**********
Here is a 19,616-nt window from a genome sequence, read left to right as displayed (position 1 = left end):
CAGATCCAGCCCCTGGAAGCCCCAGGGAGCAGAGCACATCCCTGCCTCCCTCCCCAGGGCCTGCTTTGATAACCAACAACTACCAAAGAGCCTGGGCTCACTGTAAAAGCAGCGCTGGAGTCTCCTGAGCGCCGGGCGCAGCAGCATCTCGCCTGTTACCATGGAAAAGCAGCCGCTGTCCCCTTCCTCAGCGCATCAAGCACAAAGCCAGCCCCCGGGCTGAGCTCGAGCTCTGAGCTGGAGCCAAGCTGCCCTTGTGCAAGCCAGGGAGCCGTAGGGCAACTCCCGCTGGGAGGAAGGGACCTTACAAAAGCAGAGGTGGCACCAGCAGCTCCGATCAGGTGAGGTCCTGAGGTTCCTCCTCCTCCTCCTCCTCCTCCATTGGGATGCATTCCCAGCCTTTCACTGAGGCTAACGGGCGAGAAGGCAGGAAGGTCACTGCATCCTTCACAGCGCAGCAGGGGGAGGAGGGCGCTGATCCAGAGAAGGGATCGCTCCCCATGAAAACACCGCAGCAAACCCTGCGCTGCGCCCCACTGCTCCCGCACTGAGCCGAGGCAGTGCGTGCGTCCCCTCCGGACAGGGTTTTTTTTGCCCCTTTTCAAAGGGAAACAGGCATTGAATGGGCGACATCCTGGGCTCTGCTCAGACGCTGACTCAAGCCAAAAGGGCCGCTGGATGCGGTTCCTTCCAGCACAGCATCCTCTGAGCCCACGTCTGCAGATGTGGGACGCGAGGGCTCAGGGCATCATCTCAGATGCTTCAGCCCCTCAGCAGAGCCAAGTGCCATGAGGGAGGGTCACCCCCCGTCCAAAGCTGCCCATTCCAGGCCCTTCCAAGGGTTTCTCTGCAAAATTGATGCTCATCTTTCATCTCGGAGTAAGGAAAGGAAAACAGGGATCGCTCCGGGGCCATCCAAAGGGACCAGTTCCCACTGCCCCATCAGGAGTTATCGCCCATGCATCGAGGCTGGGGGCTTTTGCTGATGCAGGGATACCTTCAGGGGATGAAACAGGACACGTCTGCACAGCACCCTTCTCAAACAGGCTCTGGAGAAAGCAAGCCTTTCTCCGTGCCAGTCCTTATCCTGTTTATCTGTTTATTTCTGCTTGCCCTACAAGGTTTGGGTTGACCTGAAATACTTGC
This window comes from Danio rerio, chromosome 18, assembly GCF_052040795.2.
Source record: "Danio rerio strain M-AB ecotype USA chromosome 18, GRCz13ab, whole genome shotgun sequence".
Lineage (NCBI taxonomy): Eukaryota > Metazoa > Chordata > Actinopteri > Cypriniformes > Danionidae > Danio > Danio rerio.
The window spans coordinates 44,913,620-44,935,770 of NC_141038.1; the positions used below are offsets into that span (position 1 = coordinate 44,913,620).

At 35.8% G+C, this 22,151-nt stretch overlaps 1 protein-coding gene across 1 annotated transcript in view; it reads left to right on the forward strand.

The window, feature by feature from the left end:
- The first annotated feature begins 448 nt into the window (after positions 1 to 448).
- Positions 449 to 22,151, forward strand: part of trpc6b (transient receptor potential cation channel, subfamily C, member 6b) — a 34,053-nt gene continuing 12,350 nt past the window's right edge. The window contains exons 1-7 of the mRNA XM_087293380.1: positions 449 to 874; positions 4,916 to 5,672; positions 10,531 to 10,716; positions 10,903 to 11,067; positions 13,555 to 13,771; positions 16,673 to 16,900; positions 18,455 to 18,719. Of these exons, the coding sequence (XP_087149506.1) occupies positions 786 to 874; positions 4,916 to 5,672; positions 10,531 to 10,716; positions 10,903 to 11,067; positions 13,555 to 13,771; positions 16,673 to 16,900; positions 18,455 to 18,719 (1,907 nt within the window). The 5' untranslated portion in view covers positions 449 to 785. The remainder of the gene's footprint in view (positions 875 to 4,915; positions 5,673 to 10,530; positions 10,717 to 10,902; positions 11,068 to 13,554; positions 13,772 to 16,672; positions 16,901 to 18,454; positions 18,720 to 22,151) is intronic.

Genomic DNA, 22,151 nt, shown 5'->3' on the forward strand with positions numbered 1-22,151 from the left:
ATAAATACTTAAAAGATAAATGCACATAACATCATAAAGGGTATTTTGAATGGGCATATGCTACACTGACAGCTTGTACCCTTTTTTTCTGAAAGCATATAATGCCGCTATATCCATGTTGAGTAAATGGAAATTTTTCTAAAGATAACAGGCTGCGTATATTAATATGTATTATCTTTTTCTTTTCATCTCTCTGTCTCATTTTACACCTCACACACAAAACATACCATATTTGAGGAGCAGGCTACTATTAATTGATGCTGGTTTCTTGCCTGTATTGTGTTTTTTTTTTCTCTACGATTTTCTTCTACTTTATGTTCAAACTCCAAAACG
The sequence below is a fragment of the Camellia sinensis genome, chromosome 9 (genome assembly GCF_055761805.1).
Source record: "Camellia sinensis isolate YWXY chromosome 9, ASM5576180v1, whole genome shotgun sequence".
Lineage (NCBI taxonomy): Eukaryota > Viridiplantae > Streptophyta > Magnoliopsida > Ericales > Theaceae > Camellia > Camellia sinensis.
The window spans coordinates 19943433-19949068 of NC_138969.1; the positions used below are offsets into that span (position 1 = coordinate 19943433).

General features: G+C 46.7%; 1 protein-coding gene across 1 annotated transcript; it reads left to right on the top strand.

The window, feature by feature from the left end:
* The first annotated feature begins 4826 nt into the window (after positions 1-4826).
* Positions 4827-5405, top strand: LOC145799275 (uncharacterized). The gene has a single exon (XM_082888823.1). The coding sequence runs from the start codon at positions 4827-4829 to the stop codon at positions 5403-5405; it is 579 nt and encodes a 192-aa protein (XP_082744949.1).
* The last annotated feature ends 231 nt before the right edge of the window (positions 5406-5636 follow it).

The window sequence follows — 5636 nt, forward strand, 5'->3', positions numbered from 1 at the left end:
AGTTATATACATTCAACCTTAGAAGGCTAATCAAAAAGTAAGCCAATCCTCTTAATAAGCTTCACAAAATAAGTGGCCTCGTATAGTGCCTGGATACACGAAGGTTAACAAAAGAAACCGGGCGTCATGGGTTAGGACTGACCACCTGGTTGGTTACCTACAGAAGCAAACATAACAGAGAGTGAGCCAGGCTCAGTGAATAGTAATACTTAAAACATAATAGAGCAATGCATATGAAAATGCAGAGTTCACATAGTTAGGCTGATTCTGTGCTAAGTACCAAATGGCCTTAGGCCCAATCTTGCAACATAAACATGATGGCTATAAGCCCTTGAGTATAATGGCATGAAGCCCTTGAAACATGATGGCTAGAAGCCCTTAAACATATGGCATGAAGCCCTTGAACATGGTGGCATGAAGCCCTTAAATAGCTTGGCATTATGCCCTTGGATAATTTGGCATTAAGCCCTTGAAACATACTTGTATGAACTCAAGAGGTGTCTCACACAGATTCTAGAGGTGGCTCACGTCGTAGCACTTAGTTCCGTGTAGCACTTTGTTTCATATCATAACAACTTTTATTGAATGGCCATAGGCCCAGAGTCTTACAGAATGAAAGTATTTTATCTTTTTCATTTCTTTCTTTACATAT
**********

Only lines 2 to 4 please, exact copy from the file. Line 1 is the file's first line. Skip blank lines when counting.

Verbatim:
CAGATCCAGCCCCTGGAAGCCCCAGGGAGCAGAGCACATCCCTGCCTCCCTCCCCAGGGCCTGCTTTGATAACCAACAACTACCAAAGAGCCTGGGCTCACTGTAAAAGCAGCGCTGGAGTCTCCTGAGCGCCGGGCGCAGCAGCATCTCGCCTGTTACCATGGAAAAGCAGCCGCTGTCCCCTTCCTCAGCGCATCAAGCACAAAGCCAGCCCCCGGGCTGAGCTCGAGCTCTGAGCTGGAGCCAAGCTGCCCTTGTGCAAGCCAGGGAGCCGTAGGGCAACTCCCGCTGGGAGGAAGGGACCTTACAAAAGCAGAGGTGGCACCAGCAGCTCCGATCAGGTGAGGTCCTGAGGTTCCTCCTCCTCCTCCTCCTCCTCCATTGGGATGCATTCCCAGCCTTTCACTGAGGCTAACGGGCGAGAAGGCAGGAAGGTCACTGCATCCTTCACAGCGCAGCAGGGGGAGGAGGGCGCTGATCCAGAGAAGGGATCGCTCCCCATGAAAACACCGCAGCAAACCCTGCGCTGCGCCCCACTGCTCCCGCACTGAGCCGAGGCAGTGCGTGCGTCCCCTCCGGACAGGGTTTTTTTTGCCCCTTTTCAAAGGGAAACAGGCATTGAATGGGCGACATCCTGGGCTCTGCTCAGACGCTGACTCAAGCCAAAAGGGCCGCTGGATGCGGTTCCTTCCAGCACAGCATCCTCTGAGCCCACGTCTGCAGATGTGGGACGCGAGGGCTCAGGGCATCATCTCAGATGCTTCAGCCCCTCAGCAGAGCCAAGTGCCATGAGGGAGGGTCACCCCCCGTCCAAAGCTGCCCATTCCAGGCCCTTCCAAGGGTTTCTCTGCAAAATTGATGCTCATCTTTCATCTCGGAGTAAGGAAAGGAAAACAGGGATCGCTCCGGGGCCATCCAAAGGGACCAGTTCCCACTGCCCCATCAGGAGTTATCGCCCATGCATCGAGGCTGGGGGCTTTTGCTGATGCAGGGATACCTTCAGGGGATGAAACAGGACACGTCTGCACAGCACCCTTCTCAAACAGGCTCTGGAGAAAGCAAGCCTTTCTCCGTGCCAGTCCTTATCCTGTTTATCTGTTTATTTCTGCTTGCCCTACAAGGTTTGGGTTGACCTGAAATACTTGC
This window comes from Danio rerio, chromosome 18, assembly GCF_052040795.2.
Source record: "Danio rerio strain M-AB ecotype USA chromosome 18, GRCz13ab, whole genome shotgun sequence".